Cilcennin is a village situated in the heart of the Aeron valley, some five miles from Aberaeron, and one mile north-east of Ciliau Aeron, in Ceredigion, West Wales. The village has a parish church, the Holy Trinity, and a chapel, Capel Seion, and a strong sense of community that is evidenced by the Cilcennin Community Website.
Holy Trinity churchyard is home to a granite memorial to the men of the area who fell during both world wars.
There are several walks in the area and the Aberaeron to Lampeter Trail passes close to the village as it meanders through the valley of the River Aeron.
For the less energetic, there is a short circular walk from the village through woodlands and fields, including some ancient tracks, to the riverside “Secret Garden” on the banks of the River Aeron. An abundance of flora and fauna can be discovered along the way and the trail leads through Blaen Camel Farm, an organic farm, which stands alongside its own stream, Nant Camel.
Historically Cilcennin is known as the scene of a slaughter committed in 1210 by Rhys and Owain ab Grufydd, who, with three hundred chosen men, defeated a superior body of English (or Norman) and Welsh troops, under the command of their uncle Maelgwyn.
It was many years later when Cilcennin again made a mark in the history books, when the 1818 Welsh, as they became known, emigrated from the district to settle in Ohio in the USA.
Indeed, between 1818 and 1850 over 3,000 from the rural villages of central Ceredigion left Wales to settle in America.
John Jones (Tirbach), an elder or patriarch of the Welsh settlement of Jackson and Gallia (0hio), and his wife Eleanor, were natives of Cilcennin Parish, Cardiganshire, (as it was then known) Wales. With two unmarried children, two married daughters, and their families, they emigrated to America in April 1818. David their elder son came over later.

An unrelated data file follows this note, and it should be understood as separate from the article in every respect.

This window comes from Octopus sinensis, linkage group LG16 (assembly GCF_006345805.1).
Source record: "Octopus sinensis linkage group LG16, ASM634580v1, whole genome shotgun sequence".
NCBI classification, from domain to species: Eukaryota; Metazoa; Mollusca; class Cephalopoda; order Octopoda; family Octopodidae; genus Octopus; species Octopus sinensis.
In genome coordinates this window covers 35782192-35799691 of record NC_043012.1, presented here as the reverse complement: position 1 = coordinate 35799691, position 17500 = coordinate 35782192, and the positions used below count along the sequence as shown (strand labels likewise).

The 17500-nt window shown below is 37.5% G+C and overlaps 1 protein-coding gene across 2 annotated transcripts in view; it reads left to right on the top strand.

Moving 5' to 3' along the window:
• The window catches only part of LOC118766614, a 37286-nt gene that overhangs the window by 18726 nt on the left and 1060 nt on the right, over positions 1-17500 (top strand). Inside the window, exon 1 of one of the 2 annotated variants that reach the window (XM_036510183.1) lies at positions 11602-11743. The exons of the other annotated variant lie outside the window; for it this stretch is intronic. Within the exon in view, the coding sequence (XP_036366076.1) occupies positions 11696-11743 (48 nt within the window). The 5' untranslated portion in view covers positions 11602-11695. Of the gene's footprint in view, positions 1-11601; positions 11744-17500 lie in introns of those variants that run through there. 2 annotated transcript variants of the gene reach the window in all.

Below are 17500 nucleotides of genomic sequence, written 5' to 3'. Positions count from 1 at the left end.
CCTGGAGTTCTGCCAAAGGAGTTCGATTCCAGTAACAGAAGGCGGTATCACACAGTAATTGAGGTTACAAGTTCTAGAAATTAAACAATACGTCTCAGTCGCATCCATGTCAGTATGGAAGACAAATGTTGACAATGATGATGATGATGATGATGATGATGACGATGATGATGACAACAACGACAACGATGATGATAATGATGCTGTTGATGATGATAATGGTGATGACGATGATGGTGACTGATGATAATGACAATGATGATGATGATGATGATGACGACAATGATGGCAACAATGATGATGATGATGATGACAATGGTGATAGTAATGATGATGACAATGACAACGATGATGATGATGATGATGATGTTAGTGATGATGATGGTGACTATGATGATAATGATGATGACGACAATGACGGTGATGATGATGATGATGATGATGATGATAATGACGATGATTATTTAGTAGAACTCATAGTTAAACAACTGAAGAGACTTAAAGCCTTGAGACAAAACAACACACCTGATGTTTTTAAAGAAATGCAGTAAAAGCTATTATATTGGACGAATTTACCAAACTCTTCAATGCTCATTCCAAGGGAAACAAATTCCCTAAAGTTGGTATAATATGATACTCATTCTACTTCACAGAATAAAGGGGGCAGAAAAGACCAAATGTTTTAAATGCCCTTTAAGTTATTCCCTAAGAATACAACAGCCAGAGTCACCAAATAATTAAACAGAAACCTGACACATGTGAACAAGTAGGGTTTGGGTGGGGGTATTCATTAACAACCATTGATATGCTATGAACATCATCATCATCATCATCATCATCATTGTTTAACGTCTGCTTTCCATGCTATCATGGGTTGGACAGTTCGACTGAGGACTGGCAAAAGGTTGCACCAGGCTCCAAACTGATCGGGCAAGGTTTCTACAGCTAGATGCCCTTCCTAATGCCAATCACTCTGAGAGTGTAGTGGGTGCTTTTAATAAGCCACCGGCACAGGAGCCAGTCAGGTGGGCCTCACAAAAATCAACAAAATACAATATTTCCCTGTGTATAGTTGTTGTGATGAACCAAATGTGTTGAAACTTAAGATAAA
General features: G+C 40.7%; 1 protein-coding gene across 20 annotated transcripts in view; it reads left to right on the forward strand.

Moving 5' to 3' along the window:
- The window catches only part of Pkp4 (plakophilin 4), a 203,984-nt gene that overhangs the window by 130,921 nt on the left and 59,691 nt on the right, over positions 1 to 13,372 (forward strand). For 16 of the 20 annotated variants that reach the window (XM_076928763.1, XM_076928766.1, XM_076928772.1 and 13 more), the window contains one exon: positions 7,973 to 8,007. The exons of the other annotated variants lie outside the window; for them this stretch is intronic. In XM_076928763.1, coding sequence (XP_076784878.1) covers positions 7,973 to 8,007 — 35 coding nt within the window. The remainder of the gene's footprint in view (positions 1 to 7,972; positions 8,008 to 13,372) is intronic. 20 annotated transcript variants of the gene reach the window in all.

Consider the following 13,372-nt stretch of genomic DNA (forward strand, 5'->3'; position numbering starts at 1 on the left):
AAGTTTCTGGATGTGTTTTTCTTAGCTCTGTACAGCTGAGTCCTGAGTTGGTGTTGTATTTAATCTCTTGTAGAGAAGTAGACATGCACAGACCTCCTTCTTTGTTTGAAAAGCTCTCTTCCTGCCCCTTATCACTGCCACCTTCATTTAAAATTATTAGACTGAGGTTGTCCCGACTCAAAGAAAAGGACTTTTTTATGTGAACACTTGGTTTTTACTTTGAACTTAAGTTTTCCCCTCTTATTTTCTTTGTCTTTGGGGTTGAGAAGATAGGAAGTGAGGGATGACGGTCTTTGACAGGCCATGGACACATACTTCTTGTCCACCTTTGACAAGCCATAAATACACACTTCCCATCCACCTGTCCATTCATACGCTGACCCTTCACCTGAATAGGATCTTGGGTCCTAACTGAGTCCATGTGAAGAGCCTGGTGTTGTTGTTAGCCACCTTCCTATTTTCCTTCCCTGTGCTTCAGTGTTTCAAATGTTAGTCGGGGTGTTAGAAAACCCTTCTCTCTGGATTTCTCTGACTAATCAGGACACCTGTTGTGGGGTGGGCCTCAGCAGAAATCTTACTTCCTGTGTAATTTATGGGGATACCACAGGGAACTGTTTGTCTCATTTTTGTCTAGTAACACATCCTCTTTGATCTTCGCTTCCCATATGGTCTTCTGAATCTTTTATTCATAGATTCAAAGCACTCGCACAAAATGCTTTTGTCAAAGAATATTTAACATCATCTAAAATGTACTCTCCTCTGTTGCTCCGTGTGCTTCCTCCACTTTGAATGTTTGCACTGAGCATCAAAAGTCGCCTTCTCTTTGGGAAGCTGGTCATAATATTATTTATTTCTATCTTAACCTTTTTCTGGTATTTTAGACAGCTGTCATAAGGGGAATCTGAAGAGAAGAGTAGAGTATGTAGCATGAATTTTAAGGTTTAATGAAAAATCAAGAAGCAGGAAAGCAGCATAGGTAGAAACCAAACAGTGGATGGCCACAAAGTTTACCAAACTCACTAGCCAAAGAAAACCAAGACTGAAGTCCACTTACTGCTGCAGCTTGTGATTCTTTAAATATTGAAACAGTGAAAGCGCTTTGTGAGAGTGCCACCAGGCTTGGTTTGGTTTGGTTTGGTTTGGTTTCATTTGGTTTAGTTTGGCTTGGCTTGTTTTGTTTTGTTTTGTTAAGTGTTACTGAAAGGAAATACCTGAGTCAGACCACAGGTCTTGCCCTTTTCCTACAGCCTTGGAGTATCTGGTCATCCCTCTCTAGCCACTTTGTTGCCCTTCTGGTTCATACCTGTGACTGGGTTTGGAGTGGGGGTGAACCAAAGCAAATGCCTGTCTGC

They took a ship at Liverpool and were eight weeks less one day, on the ocean, landing at Baltimore on the first day of July; from thence to Pittsburgh by wagon, then to Gallipolis by raft where their boat was partially wrecked. Eventually, they, with three other families from the same Parish, settled in what was then Raccoon Township, Gallia County, OH, later becoming part of Madison Township, Jackson County, Ohio. Thus they became the founders of the famous Welsh settlement of Jackson and Gallia.
John Jones is also known as John Jones Ship having kept a tavern in Wales under the sign of a painted ship in full sail. Tirbach is Welsh for Little Land or Small Farm.
Nicknames based on one's address or work are a proud tradition in Wales. Indeed they could be called a necessity to distinguish between all the Joneses and Williamses Robertses and Evanses in the population. Source: "The Family Tree of John Jones," Virgil H. Evans, Oak Hill Public Library - Oak Hill, OH.